by Jeff Walls
If I were to tell you that they were making a movie about a team that won 151 consecutive football games, you might assume that the movie would be about how this team came together to accomplish that feat. When the Games Stands Tall is about the team that experienced that tremendous winning streak, but instead of focusing on what went into the streak, the movie focuses on what came after: how the team bounced back from an onslaught of adversity that hit them all at once.
The movie opens with the Da La Salle High School Spartans winning their 151st consecutive game and claiming another in a long line of state titles. Head Coach Bob Ladouceur is proud of his players—not for their accomplishments on the field so much as their accomplishments off it. He does not consider himself so much a football coach as he does a mentor for young men. His ability to coach and teach comes into jeopardy, however, when he is hit with a sudden heart attack.
Already dealing with the hospitalization of their coach, the players are also devastated by the sudden loss of one of their most beloved players, the victim of what appears to be a random act of violence. Add that adversity to the team’s first loss in twelve years and the players find themselves lost. Bickering, selfishness, and a lack of talent threaten to rip the team apart, but Coach Ladouceur has a plan to get them back on track.
The true-life story that inspired When the Game Stands Tall is a great one and the accomplishments of head coach Bob Ladouceur should be lauded. The movie version of this story is very well done…if not revolutionary. It is inspiring to watch, but the script does get too preachy at times.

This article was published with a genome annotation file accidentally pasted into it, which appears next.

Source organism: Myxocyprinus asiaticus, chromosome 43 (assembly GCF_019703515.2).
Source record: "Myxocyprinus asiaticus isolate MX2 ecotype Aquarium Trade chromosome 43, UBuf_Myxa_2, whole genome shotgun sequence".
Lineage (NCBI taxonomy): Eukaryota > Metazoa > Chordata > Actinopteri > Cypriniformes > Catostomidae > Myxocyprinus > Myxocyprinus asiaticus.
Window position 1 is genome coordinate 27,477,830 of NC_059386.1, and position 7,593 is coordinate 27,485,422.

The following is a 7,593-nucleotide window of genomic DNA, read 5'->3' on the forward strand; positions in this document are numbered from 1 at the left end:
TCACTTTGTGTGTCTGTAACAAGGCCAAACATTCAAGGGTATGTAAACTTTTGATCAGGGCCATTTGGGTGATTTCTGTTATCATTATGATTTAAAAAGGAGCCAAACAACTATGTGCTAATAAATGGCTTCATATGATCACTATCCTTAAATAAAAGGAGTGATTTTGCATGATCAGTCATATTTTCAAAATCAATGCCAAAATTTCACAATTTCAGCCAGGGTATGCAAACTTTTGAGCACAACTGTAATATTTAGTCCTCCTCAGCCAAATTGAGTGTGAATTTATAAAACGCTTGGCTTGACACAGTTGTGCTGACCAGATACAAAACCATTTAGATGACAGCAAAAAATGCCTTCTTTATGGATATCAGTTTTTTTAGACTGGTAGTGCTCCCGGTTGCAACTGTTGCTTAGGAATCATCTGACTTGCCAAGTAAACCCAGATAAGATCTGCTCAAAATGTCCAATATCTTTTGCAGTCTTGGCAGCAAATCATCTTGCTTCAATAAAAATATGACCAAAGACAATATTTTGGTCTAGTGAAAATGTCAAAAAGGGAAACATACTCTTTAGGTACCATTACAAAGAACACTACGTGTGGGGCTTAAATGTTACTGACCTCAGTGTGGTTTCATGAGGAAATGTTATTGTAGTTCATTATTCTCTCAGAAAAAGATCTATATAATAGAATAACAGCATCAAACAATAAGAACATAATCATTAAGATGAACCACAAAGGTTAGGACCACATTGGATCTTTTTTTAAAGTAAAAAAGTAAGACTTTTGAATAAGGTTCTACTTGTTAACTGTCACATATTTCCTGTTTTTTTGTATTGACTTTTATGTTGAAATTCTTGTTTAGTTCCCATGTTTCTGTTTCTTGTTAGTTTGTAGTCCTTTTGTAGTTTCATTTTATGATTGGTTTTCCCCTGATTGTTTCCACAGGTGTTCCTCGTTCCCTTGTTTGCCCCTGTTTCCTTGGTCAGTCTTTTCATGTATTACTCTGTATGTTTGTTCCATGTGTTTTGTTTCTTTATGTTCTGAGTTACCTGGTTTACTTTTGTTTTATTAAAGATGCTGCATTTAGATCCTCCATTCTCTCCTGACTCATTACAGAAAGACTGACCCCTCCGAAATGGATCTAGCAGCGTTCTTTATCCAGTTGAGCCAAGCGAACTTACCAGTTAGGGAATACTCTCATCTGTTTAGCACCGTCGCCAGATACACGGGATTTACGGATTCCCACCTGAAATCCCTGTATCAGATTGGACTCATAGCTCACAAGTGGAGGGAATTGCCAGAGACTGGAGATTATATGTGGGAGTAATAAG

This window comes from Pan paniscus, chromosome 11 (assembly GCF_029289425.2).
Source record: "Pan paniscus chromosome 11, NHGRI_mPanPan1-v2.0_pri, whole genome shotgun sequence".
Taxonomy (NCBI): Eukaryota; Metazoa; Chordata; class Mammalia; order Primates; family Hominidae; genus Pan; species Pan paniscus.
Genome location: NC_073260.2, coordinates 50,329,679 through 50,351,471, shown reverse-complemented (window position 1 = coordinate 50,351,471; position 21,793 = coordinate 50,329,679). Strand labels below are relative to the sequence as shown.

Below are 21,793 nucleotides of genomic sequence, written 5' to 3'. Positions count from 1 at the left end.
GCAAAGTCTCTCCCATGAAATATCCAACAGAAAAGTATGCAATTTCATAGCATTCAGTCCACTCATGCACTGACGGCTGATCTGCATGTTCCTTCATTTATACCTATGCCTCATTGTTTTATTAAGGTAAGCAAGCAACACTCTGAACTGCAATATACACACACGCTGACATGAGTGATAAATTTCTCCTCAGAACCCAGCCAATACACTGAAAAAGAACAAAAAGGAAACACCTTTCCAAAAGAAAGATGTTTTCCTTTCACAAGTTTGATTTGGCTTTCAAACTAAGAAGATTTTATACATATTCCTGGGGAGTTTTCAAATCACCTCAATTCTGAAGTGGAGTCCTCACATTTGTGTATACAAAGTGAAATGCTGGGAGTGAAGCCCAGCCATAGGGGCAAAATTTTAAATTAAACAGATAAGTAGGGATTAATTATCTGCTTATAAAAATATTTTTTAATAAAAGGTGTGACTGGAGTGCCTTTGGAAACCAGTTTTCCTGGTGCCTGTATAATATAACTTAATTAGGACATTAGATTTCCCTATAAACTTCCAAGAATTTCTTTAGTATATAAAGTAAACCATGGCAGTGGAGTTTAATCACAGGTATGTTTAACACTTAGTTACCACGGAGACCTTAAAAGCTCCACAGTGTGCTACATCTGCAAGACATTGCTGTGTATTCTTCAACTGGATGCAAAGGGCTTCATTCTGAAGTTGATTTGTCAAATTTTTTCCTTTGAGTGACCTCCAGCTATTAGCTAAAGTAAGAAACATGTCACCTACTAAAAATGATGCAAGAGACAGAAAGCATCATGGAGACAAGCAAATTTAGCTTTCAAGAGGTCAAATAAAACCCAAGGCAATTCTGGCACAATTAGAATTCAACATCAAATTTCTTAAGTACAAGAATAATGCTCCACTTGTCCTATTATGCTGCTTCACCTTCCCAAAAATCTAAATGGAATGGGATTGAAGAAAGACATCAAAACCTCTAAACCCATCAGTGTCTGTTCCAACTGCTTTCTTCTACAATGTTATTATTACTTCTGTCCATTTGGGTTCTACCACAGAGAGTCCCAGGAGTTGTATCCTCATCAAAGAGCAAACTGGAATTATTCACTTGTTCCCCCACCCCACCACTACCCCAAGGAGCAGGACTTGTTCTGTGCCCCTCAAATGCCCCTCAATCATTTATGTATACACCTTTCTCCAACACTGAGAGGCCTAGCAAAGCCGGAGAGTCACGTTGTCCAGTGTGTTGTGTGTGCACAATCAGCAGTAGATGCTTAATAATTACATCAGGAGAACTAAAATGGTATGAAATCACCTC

The scenes on the field are remarkably filmed. Watching the movie, the audience really does get the sense that they are in the middle of a real football game. A lot of credit for this must to go the staging and cinematography. The actors deserve their share of the credit, too, for looking like they actually do belong on a football field.
Jim Caviezel plays head coach Bob Ladouceur and although he does well with the motivational speeches, he does not seem to be having a lot of fun. He’s very serious, which is good for a football coach—and judging from the scenes of the real Bob Ladouceur during the closing credits, it is very accurate—but he is also the lead of the movie and that role could have used a little more personality. It’s that lack of charm that keeps the movie from being as entertaining as the movie this film will surely be compared to in 2000’s Remember the Titans. Of course, that movie had the advantage in that it starred one of the most charming actors alive, Denzel Washington. As assistant coach Terry Eidson, Michael Chiklis does bring a little bit of that personality, but I still would have liked to have seen more.
The movie does a good job of telling its remarkable true story and it is entertaining to watch. The result is a typical inspirational sports drama; nothing more, nothing less.
When the Game Stands Tall opens today at the AMC Kent Station 14. Won’t it be nice when Des Moines has its own theater again?